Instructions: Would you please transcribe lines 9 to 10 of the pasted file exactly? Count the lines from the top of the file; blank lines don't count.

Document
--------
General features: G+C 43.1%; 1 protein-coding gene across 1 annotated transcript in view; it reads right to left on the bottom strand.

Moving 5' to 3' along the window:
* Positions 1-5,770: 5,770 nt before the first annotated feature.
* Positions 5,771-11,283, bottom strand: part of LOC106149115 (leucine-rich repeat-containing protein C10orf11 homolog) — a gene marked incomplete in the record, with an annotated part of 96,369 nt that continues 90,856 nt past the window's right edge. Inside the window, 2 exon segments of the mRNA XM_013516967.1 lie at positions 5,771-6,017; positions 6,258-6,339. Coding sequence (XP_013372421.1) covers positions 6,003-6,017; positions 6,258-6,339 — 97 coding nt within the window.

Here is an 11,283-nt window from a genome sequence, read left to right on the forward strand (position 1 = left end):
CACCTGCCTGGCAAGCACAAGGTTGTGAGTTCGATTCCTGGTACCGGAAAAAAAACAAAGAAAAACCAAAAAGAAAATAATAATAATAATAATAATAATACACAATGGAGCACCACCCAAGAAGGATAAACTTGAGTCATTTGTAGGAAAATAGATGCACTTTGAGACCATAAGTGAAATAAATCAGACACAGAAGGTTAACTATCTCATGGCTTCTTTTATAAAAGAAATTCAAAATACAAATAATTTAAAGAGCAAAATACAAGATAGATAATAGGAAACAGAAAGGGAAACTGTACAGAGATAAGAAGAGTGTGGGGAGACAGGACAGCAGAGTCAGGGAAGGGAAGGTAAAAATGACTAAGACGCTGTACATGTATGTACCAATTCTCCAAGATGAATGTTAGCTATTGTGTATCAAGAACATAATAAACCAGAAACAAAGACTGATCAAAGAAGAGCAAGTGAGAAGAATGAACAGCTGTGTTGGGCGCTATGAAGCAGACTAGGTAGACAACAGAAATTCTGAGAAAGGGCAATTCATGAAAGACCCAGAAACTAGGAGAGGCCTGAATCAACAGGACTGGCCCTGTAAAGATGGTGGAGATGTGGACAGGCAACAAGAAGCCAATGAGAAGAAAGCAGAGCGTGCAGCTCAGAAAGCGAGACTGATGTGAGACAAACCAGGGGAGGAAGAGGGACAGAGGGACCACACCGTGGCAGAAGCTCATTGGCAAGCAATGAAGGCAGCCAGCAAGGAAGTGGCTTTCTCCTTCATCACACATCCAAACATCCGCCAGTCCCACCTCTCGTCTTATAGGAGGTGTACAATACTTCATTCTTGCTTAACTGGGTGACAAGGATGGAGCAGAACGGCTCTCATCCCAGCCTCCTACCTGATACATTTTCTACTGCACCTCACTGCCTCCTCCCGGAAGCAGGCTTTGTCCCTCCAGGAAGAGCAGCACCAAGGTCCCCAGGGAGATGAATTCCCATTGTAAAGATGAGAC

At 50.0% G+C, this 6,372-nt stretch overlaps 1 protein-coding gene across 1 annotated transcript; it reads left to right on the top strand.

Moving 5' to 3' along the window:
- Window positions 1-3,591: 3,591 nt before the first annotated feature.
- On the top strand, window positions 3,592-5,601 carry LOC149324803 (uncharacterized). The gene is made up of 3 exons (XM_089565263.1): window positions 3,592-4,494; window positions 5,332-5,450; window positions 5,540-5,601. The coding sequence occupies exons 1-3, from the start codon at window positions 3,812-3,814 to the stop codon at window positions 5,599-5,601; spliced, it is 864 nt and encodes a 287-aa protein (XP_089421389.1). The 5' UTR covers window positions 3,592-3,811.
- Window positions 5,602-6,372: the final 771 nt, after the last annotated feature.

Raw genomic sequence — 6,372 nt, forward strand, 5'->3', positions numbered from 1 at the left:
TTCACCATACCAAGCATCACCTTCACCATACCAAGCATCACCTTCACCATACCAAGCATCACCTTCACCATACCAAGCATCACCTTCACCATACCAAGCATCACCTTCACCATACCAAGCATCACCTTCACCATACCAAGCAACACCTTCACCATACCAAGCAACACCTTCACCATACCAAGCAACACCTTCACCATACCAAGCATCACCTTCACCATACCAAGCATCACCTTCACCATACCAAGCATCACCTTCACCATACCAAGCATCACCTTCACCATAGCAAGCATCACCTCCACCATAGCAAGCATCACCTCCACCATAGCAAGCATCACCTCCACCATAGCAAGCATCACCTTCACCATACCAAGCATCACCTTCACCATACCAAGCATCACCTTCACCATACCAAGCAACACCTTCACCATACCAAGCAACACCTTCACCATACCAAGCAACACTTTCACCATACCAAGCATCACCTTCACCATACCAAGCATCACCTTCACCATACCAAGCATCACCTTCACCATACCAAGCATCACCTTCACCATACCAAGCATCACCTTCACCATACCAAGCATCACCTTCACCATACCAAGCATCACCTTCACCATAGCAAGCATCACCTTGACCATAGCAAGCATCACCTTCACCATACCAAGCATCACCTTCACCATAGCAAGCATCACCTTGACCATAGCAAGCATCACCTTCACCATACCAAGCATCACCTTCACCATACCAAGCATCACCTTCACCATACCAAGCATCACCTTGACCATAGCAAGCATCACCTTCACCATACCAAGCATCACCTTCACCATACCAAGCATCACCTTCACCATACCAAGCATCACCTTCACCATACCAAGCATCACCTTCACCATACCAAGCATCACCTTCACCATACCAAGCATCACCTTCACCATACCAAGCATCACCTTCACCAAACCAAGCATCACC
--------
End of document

- Window positions 1-3,591: 3,591 nt before the first annotated feature.
- On the top strand, window positions 3,592-5,601 carry LOC149324803 (uncharacterized). The gene is made up of 3 exons (XM_089565263.1): window positions 3,592-4,494; window positions 5,332-5,450; window positions 5,540-5,601. The coding sequence occupies exons 1-3, from the start codon at window positions 3,812-3,814 to the stop codon at window positions 5,599-5,601; spliced, it is 864 nt and encodes a 287-aa protein (XP_089421389.1). The 5' UTR covers window positions 3,592-3,811.